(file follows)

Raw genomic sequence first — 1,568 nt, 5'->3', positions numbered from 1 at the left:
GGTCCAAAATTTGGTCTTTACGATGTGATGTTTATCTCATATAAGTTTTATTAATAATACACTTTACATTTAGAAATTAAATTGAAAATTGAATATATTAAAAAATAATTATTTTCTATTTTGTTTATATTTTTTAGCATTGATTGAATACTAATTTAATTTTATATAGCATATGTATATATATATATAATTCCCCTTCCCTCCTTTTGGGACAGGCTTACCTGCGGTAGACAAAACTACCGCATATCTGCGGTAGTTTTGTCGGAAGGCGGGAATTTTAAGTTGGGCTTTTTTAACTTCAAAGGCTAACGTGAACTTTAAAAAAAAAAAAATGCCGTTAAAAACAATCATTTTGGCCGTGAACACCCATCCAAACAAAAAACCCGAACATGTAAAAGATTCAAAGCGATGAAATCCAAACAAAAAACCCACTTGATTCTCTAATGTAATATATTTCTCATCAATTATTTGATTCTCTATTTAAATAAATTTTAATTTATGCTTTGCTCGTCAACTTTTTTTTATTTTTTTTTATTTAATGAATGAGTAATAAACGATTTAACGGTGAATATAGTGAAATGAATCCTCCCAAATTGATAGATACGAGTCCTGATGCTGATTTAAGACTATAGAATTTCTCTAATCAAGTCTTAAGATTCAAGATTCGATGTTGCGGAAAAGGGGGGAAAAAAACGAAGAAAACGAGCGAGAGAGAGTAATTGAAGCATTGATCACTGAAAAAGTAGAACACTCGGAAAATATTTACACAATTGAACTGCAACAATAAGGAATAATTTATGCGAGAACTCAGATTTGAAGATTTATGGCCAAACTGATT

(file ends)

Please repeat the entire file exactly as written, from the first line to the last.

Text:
Raw genomic sequence first — 1,568 nt, 5'->3', positions numbered from 1 at the left:
GGTCCAAAATTTGGTCTTTACGATGTGATGTTTATCTCATATAAGTTTTATTAATAATACACTTTACATTTAGAAATTAAATTGAAAATTGAATATATTAAAAAATAATTATTTTCTATTTTGTTTATATTTTTTAGCATTGATTGAATACTAATTTAATTTTATATAGCATATGTATATATATATATAATTCCCCTTCCCTCCTTTTGGGACAGGCTTACCTGCGGTAGACAAAACTACCGCATATCTGCGGTAGTTTTGTCGGAAGGCGGGAATTTTAAGTTGGGCTTTTTTAACTTCAAAGGCTAACGTGAACTTTAAAAAAAAAAAAATGCCGTTAAAAACAATCATTTTGGCCGTGAACACCCATCCAAACAAAAAACCCGAACATGTAAAAGATTCAAAGCGATGAAATCCAAACAAAAAACCCACTTGATTCTCTAATGTAATATATTTCTCATCAATTATTTGATTCTCTATTTAAATAAATTTTAATTTATGCTTTGCTCGTCAACTTTTTTTTATTTTTTTTTATTTAATGAATGAGTAATAAACGATTTAACGGTGAATATAGTGAAATGAATCCTCCCAAATTGATAGATACGAGTCCTGATGCTGATTTAAGACTATAGAATTTCTCTAATCAAGTCTTAAGATTCAAGATTCGATGTTGCGGAAAAGGGGGGAAAAAAACGAAGAAAACGAGCGAGAGAGAGTAATTGAAGCATTGATCACTGAAAAAGTAGAACACTCGGAAAATATTTACACAATTGAACTGCAACAATAAGGAATAATTTATGCGAGAACTCAGATTTGAAGATTTATGGCCAAACTGATT